Professor Rubin is, ter fact, a molecular biologist. (p.202)
The text instantaneously following reads “I believe it wasgoed ‘created’ ter the sense that Elsasser defines creativity ter his latest book, Reflections on a Theory of Organisms . This is not a literal interpretation of the Bible story, ter other words, it occurred perhaps billions of years ago. Applied here, creation te Elsasser’s sense means the appearance of hereditary novelty that is not mechanistically traceable. It accepts evolution but not the Darwinian mechanisms such spil natural selection or gradual accumulations of switches te DNA.”
– Hier05ant and Tom (TomS) Scharle
“The theory of evolution suffers from grave defects, which are more and more apparent spil time advances. It can no longer square with practical scientific skill, strafgevangenis does it suffice for our theoretical grip of the facts.” (Fleischmann, Albert, Victoria Institute, Vol. 65, pp. 194-195)
I know people pointed out the CRSQ quote is an obviously creationist and not an evolutionist source. But has anyone pointed out that Albert Fleischmann (1862-1942) wasgoed a creationist? Ter 1907 it wasgoed pointed out that he wasgoed the only biologist of “recognized position” who wasgoed known to have rejected evolution. Those interested ter this can read Ronald Numbers excellent The Creationists .  The quote-miner might consider that the Henry Morris talent that book a good review.
 Numbers is discussing, ironically enough, an early 20th Century example of one of those creationist lists of scientists who allegedly share their point of view:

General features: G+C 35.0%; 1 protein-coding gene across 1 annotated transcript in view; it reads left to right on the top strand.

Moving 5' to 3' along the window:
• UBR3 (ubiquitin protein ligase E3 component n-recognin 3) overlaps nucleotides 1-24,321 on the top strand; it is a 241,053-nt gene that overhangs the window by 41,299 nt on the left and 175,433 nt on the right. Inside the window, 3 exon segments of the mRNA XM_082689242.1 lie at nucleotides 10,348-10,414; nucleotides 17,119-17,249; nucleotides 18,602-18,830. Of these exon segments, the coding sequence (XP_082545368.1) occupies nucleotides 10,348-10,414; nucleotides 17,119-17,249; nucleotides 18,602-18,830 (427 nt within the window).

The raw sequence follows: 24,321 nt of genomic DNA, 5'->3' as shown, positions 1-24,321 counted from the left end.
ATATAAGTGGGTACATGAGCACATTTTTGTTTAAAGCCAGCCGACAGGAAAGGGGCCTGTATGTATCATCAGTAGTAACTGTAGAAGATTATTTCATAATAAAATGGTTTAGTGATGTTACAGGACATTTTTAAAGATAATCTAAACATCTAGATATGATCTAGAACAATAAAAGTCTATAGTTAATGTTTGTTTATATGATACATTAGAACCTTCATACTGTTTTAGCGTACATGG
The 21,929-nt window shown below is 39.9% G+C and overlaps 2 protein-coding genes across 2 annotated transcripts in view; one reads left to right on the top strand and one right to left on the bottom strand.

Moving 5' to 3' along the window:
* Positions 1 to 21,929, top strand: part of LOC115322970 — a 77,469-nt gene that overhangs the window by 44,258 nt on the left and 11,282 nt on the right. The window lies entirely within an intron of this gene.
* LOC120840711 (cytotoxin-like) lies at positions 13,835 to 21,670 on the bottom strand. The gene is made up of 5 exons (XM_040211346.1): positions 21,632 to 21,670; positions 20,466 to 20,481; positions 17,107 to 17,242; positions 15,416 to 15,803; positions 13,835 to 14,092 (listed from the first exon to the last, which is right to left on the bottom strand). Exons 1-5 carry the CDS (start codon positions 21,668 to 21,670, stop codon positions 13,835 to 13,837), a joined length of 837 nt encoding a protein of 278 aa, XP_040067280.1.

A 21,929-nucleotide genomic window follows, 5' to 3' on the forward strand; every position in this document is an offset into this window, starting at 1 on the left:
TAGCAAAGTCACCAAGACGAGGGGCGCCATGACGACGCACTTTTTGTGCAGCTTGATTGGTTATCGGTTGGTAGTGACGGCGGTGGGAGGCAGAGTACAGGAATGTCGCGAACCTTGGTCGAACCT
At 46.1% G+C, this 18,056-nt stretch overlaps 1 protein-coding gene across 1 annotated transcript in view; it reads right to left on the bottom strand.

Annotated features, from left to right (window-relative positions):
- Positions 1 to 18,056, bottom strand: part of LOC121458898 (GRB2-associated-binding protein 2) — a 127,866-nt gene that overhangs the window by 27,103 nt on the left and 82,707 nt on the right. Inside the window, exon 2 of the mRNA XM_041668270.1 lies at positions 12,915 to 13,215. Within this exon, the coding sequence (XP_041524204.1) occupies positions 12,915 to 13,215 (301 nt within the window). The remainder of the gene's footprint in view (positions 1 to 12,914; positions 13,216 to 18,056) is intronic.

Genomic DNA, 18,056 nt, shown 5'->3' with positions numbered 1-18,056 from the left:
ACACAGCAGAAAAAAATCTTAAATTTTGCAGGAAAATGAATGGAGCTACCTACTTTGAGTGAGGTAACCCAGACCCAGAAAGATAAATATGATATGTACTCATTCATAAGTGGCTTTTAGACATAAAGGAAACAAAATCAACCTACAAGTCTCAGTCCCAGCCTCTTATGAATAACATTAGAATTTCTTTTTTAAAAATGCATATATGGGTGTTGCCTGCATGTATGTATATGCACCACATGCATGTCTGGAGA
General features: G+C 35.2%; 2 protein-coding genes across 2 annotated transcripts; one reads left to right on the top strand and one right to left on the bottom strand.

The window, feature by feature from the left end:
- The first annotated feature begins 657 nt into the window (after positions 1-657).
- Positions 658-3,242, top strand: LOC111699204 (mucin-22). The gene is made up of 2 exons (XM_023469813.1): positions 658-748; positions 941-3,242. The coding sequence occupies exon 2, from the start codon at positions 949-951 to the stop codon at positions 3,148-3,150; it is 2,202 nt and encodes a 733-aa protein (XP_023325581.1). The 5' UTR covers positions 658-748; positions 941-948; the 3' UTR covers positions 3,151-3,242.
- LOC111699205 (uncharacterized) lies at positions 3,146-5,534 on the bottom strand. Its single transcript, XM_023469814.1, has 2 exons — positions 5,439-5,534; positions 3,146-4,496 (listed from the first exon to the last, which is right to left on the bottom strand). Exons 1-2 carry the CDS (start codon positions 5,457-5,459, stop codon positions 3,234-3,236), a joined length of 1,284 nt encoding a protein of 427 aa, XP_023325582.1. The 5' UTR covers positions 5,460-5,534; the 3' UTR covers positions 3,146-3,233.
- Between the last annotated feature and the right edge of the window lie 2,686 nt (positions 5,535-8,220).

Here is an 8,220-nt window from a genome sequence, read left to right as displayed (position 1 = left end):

The one lone biologist [on the list] wasgoed Albert Fleischmann (1862 – 1942), a reputable but relatively obscure German zoologist who trained for decades at the University of Erlangen ter Bavaria. Te 1901 he published a scientific critique of organic evolution, Diegene Descendenztheorie, te which he rejected not only Darwinism but all theories of common organic descent.
Numbers, Ronald L., The Creationists: The Evolution of Scientific Creationism , Fresh York: Knoph, 1992, p. 51 – 52.
– J. (catshark) Pieret
I toevluchthaven’t come across the original of this quotation, but I’ve found a trail of quoters-of-quoters:
Professor Fleischmann sums up his estimate of the Darwinian theory of the descent of man by affirming that “it has te the realms of nature not a single fact to confirm it. It is not the result of scientific research, but purely the product of the imagination.”
This is from an verhandeling called “Evolutionism ter the Pulpit” “By an occupant of the pew”. From “Herald and Presbyter,” November 22, 1911, Cincinnati, OH.
Reprinted spil Chapter II ter Volume VIII of “The Fundamentals, A Testimony to the Truth”, pages 27- 35. The quotation is from pagina 29.
It, te turn, is reprinted te Volume Trio of “The Fundamentals, A Testimony to Truth”, ed. George M. Marsden, Garland Publishing, 1988.
Not fairly the quotation that you are looking for, but it does tell us something about how much of an “evolutionist” Fleischmann wasgoed. Perhaps I can find another trail for this particular quotation from Fleischmann.
– Tom (TomS) Scharle
Presumably this refers to that certain Albert Fleischmann whose anti-evolution views were published te the 1933 punt of The Journal of the Transactions of the Victoria Institute [Two], an institute with the stated object of: